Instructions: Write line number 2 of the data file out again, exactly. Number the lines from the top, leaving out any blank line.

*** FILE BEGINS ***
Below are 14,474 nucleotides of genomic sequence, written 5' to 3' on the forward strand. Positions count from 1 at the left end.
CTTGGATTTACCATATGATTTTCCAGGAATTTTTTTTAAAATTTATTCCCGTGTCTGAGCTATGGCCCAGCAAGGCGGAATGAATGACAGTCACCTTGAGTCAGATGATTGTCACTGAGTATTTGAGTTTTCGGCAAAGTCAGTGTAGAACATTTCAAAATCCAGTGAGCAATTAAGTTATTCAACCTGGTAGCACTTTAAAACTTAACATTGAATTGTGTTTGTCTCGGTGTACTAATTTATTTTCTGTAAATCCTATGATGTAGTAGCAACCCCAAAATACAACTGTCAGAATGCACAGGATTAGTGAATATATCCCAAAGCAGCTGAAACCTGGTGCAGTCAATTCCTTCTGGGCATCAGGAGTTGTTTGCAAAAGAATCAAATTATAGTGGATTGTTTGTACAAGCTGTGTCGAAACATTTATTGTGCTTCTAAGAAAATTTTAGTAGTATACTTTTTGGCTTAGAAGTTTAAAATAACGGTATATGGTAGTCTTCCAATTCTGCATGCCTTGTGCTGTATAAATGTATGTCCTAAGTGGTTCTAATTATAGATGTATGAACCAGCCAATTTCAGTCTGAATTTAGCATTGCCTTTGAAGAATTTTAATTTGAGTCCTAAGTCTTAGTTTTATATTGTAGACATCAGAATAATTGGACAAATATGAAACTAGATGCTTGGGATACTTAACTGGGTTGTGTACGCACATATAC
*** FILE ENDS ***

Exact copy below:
CTTGGATTTACCATATGATTTTCCAGGAATTTTTTTTAAAATTTATTCCCGTGTCTGAGCTATGGCCCAGCAAGGCGGAATGAATGACAGTCACCTTGAGTCAGATGATTGTCACTGAGTATTTGAGTTTTCGGCAAAGTCAGTGTAGAACATTTCAAAATCCAGTGAGCAATTAAGTTATTCAACCTGGTAGCACTTTAAAACTTAACATTGAATTGTGTTTGTCTCGGTGTACTAATTTATTTTCTGTAAATCCTATGATGTAGTAGCAACCCCAAAATACAACTGTCAGAATGCACAGGATTAGTGAATATATCCCAAAGCAGCTGAAACCTGGTGCAGTCAATTCCTTCTGGGCATCAGGAGTTGTTTGCAAAAGAATCAAATTATAGTGGATTGTTTGTACAAGCTGTGTCGAAACATTTATTGTGCTTCTAAGAAAATTTTAGTAGTATACTTTTTGGCTTAGAAGTTTAAAATAACGGTATATGGTAGTCTTCCAATTCTGCATGCCTTGTGCTGTATAAATGTATGTCCTAAGTGGTTCTAATTATAGATGTATGAACCAGCCAATTTCAGTCTGAATTTAGCATTGCCTTTGAAGAATTTTAATTTGAGTCCTAAGTCTTAGTTTTATATTGTAGACATCAGAATAATTGGACAAATATGAAACTAGATGCTTGGGATACTTAACTGGGTTGTGTACGCACATATAC